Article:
Human Resources Management Theory

It is critical for organisations to manage their human resources effectively as sustainable competitive advantage can be gained from committed and well-motivated employees . This is because employees add value to an organisation when they willingly share their knowledge and skills, work efficiently to reduce operating cost and increase production, motivated and committed to the timely delivery of products and services . Since most HR managers recognised the importance of people and their positive impact on competitiveness, HR management strategies in these organisations are commonly based on the most relevant HR management theories . These in particular are theories supporting the concept of self-determination and human motivation, inequity, motivation-hygiene, needs, expectancy, and personal investment as discussed below.

A theory of human motivation, the Theory of Self-Determination advances the existence of three essential and innate psychological needs critical to individual motivation . These according to include self-determination or the need for a person to be an initiator and regulator of his own actions, competence or the need to generate behaviour-related outcomes, and relatedness or the need of individual to engage in a positive and beneficial relationship with others.

The Theory of Inequity on the other hand offers an explanation on how internalised standard affect a person’s satisfaction over a reward while the Theory of Motivation-Hygiene or Two-Factor Theory developed by Frederick Herzberg in 1923 offers insight on various factors associated with both job satisfaction and dissatisfaction that according to , typically function as both determinants and human motivators.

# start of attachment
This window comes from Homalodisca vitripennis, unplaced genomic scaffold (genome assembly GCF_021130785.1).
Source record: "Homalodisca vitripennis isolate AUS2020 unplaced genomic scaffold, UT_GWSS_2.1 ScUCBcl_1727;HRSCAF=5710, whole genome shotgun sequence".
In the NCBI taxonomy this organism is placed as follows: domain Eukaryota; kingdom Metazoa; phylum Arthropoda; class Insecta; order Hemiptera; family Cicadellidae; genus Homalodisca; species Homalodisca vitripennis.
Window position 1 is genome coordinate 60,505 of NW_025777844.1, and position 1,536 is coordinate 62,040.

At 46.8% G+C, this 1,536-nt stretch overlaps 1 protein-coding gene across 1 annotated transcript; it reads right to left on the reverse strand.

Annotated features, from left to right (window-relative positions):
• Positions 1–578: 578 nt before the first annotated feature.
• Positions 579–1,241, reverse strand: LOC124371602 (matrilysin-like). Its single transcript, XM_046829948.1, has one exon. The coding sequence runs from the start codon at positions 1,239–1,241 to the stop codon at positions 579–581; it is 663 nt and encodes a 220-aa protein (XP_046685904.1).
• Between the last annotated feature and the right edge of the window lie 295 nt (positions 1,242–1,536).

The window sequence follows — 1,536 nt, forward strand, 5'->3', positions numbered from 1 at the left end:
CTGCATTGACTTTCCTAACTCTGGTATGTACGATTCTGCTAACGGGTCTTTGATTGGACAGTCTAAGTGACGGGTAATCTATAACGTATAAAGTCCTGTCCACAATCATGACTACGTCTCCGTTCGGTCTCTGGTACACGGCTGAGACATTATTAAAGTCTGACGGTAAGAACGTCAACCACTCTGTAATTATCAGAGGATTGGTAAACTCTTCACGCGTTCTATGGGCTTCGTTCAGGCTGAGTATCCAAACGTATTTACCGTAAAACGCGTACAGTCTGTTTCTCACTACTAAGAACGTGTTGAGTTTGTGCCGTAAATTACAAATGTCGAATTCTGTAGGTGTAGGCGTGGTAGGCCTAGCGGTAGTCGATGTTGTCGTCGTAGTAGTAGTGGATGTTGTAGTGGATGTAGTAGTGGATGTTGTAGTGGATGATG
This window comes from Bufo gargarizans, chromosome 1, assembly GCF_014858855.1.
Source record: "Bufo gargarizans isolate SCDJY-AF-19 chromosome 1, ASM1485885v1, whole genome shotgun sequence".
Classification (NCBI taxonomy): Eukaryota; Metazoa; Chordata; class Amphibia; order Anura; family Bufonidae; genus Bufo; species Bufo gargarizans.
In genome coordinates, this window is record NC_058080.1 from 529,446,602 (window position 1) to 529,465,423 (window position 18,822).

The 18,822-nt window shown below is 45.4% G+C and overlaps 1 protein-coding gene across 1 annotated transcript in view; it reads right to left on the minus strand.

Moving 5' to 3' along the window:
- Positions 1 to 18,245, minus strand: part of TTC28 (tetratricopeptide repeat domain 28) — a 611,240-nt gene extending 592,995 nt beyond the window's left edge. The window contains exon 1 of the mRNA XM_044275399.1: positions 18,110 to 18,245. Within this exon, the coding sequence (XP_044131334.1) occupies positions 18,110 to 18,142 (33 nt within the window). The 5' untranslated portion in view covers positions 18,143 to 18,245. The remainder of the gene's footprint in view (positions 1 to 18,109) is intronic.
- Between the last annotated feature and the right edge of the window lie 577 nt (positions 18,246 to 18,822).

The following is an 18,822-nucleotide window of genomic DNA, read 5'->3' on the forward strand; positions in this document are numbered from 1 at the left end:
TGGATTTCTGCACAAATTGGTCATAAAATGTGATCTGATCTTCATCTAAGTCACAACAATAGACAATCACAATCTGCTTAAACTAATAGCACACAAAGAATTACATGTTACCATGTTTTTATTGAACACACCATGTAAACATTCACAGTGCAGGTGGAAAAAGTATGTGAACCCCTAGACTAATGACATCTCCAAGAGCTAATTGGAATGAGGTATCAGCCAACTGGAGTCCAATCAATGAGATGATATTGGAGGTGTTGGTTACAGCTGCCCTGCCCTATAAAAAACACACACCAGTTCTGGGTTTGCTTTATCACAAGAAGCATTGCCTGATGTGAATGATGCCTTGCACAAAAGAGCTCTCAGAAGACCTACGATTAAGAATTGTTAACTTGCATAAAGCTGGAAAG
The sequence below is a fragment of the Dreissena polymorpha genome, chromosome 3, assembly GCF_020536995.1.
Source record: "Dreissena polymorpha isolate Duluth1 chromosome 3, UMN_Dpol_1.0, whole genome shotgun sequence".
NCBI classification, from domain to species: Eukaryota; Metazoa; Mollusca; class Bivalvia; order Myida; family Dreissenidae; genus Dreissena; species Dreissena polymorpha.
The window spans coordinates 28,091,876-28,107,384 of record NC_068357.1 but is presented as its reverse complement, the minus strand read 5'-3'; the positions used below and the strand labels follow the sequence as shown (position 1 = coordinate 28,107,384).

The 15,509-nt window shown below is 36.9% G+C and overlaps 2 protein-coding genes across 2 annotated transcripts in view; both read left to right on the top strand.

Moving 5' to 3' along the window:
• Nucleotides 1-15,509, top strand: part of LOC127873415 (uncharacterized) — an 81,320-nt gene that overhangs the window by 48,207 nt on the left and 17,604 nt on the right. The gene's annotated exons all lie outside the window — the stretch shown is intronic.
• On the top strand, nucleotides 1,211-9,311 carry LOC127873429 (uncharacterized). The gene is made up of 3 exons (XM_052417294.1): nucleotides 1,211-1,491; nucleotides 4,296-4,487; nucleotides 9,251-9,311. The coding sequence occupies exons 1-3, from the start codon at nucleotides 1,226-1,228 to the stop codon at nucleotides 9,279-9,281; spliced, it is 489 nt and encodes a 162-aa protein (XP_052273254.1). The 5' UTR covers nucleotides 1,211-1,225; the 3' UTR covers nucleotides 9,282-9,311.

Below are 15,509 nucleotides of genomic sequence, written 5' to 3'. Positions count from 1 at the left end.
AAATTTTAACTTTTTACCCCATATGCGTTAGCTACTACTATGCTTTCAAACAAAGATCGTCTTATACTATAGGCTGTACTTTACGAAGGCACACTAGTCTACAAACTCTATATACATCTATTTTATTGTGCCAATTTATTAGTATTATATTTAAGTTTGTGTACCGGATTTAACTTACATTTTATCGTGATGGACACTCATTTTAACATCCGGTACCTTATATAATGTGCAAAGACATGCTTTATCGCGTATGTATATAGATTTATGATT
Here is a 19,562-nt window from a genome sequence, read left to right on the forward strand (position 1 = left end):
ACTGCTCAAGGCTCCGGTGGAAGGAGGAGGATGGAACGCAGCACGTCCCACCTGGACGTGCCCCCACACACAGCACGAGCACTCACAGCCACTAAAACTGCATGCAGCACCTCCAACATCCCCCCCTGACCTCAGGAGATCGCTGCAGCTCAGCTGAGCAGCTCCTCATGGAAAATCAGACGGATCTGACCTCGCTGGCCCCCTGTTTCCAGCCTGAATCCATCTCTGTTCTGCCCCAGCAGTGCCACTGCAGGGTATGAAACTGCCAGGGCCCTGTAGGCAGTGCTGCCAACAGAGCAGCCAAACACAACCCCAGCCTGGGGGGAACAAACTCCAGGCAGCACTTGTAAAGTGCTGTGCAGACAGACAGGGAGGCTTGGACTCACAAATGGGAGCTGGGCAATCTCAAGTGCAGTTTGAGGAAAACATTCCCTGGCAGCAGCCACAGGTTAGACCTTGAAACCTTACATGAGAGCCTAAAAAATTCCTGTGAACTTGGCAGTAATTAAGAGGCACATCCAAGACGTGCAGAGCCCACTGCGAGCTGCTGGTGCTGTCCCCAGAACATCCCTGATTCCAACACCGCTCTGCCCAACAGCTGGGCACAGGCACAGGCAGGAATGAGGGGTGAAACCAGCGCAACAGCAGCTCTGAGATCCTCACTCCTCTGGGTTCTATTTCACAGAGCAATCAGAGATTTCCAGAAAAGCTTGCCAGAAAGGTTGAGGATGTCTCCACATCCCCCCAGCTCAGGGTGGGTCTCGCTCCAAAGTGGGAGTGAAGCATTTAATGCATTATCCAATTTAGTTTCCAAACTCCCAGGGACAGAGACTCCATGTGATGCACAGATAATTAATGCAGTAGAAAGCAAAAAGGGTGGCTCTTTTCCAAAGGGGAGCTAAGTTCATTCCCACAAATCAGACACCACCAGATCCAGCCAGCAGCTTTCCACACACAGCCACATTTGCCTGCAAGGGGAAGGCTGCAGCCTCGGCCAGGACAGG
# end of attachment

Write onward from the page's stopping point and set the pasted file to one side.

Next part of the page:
Maslow’s Hierarchy of Needs Theory emphasized the criticality of satisfying basic human needs in motivating an individual . Similar to Adam’s Theory of Inequity where individual satisfaction is measured by the value placed on the reward, Vroom’s Theory of Expectancy proposes the idea that a person’s motivation is highly dependent on the value of the outcome generated through his efforts .

However, the most influential and widely applied theories relevant to HRM according to are those motivation-related theories dealing with factors that directly affect people work behaviour and performance . For instance, the Theory of Intrinsic Motivation perceived people as individuals born with innate needs and intrinsic motivation . Autonomously, this inborn motivation helps them exercise and develop the required abilities and skills in order to satisfy their inherent needs . For instance, an intrinsically motivated individual according to , need no reward as they often draw satisfaction and motivated by the activity they perform.

In contrast, an extrinsically motivated person usually do things in exchange for rewards such as money, material goods, recognition, praise, and so on . Moreover, these individuals are not interested in the pleasure provided by the activity but gain satisfaction from the benefits that may be gained from a certain activity. For instance, an extrinsically motivated individual will likely perform well in order to avoid punishment and negative emotions or participate in an activity and benefit from learning new skills.


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